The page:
It's not your imagination: President Trump, who regularly makes a point of personally insulting public figures who challenge or displease him in any way, taps into an especially toxic well of vitriol when aiming his attacks at black Americans. This week alone, Trump berated CNN correspondent Abby Phillip ("What a stupid question. But I watch you a lot. You ask a lot of stupid questions.") He said of April Ryan, a reporter and CNN contributor who has covered the White House for 21 years: "You talk about somebody that's a loser. She doesn't know what the hell she's doing." And at a post-election press conference, when Yamiche Alcindor of "PBS NewsHour" began to ask about accusations that his rhetoric may have emboldened violent white nationalist groups, Trump interrupted with, "I don't know why you say that. That is such a racist question." The three women -- all of them gifted, accomplished professionals -- will be covering politics long after Trump has left the White House. They join a long list of athletes, entertainers, journalists and politicians who Trump routinely attacks as "dumb," "not qualified" or some such insult. None of this is subtle or secret; that would defeat the purpose. For Trump, loudly and publicly denigrating black figures is the whole point. - Donald J. Trump is racist white nationalist who projects his weakness on to others.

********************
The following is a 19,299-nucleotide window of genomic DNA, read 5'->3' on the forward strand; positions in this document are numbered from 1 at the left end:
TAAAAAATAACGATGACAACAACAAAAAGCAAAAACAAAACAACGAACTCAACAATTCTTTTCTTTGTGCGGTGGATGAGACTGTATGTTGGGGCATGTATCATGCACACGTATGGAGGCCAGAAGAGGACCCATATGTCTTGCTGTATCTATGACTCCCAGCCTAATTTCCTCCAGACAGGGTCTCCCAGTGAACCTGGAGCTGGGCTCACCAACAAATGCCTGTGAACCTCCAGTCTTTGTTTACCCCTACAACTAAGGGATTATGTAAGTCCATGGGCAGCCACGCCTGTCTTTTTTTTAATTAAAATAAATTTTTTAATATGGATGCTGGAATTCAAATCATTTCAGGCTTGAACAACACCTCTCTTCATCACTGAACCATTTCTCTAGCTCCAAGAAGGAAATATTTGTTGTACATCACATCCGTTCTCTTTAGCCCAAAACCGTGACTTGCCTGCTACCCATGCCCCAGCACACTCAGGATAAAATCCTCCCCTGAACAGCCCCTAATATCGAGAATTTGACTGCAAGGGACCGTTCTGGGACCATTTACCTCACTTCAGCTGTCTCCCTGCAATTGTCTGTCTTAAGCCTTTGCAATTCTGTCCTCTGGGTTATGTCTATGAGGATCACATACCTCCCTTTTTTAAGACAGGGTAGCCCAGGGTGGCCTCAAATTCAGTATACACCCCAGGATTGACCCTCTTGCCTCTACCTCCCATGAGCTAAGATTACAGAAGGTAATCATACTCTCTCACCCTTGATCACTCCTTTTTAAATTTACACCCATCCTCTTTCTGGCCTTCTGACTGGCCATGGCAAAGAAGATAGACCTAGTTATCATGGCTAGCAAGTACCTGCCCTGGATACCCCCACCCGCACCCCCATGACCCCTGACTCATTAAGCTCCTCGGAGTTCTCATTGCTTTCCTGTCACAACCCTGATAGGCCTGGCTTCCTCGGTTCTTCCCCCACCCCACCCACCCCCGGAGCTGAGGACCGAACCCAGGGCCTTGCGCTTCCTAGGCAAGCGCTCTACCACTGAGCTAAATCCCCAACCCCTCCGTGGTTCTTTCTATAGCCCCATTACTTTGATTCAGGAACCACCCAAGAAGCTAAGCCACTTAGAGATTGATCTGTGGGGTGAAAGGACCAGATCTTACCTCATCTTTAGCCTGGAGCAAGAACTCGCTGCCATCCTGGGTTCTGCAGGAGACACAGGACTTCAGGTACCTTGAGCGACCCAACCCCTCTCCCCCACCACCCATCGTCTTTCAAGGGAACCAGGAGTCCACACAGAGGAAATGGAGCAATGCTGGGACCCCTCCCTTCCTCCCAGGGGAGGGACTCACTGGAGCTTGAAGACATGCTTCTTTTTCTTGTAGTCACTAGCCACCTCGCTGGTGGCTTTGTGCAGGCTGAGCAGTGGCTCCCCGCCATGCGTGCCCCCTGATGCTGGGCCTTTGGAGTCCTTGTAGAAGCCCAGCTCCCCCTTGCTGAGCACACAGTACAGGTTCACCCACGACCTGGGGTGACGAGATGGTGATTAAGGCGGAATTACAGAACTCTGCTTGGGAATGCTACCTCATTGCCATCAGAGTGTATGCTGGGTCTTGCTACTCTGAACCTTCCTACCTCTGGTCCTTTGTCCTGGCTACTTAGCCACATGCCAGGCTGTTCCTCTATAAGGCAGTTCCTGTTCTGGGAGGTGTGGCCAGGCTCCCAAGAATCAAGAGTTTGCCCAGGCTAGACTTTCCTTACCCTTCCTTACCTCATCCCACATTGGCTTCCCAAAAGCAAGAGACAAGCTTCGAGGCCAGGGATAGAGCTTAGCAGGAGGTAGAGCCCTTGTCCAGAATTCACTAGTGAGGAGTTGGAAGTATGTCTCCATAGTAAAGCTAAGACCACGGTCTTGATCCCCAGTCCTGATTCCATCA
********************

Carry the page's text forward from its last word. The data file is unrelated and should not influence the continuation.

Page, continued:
For two decades, domestic counterterrorism strategy has ignored the rising danger of far-right extremism. In the atmosphere of willful indifference, a virulent movement has grown and metastasized. White supremacists and other far-right extremists have killed far more people since Sept. 11, 2001, than any other category of domestic extremist. The Anti-Defamation League’s Center on Extremism has reported that 71 percent of the extremist-related fatalities in the United States between 2008 and 2017 were committed by members of the far right or white-supremacist movements. Islamic extremists were responsible for just 26 percent. Data compiled by the University of Maryland’s Global Terrorism Database shows that the number of terror-related incidents has more than tripled in the United States since 2013, and the number of those killed has quadrupled. In 2017, there were 65 incidents totaling 95 deaths. In a recent analysis of the data by the news site Quartz, roughly 60 percent of those incidents were driven by racist, anti-Muslim, anti-Semitic, antigovernment or other right-wing ideologies. Left-wing ideologies, like radical environmentalism, were responsible for 11 attacks. Muslim extremists committed just seven attacks. These statistics belie the strident rhetoric around “foreign-born” terrorists that the Trump administration has used to drive its anti-immigration agenda.